Dental Care for Kids
Teaching your child proper dental care at a young age is the first step toward a life of healthy teeth. Everything we are, we learn in our family. It is no different with oral care. Parents should start teaching their children how to take care of their teeth as soon as the first tooth comes out.
To help your children develop the proper oral routine and teach them how to take care of their teeth and gums, follow these simple steps…
All Healthy Habits Start at Home
Your baby’s teeth require constant care and as a parent, you are responsible for developing your child’ positive attitude towards oral hygiene. Healthy oral care habits start at home with your child’s first teeth and continue as the child grows and becomes more and more independent and aware of the importance of proper oral care.
Set a Good Example
An investment in your child’s dental health will definitely pay off. The first step is setting a positive example. Children learn everything by imitating their parents, and oral care is no exception. When the parent is taking good care of his or her own teeth, he sends a message that dental health is something important.
Include your child in your daily oral care, if possible. Or make brushing a part of your daily routine. Remember, anything that makes taking care of teeth amusing motivates the child, like e.g. brushing together, listening to music while brushing. By making brushing fun, you will encourage proper oral care and the child will develop a positive attitude towards oral care in general.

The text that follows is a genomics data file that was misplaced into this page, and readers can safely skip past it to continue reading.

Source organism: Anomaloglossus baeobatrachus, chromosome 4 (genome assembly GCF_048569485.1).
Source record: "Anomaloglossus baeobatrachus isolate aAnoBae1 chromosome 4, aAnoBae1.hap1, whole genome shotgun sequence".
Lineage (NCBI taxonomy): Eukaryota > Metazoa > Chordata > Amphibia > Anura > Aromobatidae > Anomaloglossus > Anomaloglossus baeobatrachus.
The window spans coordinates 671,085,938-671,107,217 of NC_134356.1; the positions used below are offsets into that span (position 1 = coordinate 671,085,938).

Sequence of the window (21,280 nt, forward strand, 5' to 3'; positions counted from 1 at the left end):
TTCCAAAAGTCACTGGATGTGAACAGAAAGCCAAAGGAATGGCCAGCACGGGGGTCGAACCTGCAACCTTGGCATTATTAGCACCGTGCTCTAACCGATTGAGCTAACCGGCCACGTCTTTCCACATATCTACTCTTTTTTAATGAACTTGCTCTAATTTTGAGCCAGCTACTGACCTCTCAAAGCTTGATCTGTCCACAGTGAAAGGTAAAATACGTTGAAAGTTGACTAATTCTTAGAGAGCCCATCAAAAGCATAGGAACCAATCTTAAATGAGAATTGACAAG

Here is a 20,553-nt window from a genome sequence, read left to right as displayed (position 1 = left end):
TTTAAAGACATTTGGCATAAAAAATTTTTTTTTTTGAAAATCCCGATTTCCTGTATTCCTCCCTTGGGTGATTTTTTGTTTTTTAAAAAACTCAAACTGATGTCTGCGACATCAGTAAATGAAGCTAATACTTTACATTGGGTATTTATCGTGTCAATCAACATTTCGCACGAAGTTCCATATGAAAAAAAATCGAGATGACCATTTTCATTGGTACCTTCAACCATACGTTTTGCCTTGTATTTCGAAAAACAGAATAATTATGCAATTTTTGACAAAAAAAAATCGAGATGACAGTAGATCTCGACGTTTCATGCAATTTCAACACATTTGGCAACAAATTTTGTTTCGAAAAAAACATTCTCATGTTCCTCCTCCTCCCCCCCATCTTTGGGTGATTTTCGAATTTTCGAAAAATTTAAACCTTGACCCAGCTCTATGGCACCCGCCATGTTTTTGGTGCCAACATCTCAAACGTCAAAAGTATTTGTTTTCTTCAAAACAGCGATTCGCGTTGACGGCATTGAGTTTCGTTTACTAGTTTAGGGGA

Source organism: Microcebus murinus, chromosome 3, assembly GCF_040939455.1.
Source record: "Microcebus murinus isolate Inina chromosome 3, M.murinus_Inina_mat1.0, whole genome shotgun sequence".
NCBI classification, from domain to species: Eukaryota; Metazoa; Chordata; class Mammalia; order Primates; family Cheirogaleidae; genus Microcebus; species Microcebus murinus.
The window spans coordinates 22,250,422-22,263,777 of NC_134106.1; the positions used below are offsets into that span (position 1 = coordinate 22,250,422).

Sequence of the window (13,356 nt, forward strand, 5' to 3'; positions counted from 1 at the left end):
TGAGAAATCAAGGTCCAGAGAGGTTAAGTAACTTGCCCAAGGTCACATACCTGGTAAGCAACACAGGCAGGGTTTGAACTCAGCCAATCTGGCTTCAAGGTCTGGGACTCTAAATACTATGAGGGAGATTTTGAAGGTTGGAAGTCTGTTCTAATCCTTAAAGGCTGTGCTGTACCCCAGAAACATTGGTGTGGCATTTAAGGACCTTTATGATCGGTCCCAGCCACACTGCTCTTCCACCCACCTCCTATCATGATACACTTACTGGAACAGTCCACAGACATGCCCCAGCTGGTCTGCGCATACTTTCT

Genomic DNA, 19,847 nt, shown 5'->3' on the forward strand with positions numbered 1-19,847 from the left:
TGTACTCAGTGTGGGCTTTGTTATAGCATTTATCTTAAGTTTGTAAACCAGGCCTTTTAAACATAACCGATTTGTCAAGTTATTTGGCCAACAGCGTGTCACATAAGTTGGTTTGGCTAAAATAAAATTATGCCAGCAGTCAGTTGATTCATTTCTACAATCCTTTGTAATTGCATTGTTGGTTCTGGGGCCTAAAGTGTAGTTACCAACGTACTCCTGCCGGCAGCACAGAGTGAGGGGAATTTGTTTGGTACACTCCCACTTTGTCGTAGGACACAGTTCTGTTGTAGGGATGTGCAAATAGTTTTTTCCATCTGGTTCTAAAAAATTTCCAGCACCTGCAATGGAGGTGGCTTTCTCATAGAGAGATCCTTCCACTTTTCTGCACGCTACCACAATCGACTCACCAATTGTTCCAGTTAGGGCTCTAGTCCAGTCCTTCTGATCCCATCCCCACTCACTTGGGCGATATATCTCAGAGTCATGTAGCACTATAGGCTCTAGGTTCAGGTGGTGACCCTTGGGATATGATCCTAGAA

Fun Family Routine
Children generally accept all new things and routines if they are presented in a game-like manner and as something fun. Since brushing is so important for your child, create a fun family routine for oral hygiene.
You can all brush at the same time, if that is possible, listen to music, such as brushing song (there are many available online), tell a brushing story. By doing so, your child will maintain his or her teeth healthy and have fun at the same time.
Education Is the Key
Nowadays there are so many children’s books that are created to educate children about the importance of dental hygiene. These books explain the importance of brushing, what cavities are and how we should take care of our teeth in a manner that is understandable to children. It is an excellent method to raise the awareness of oral hygiene, especially if your child likes books and reading.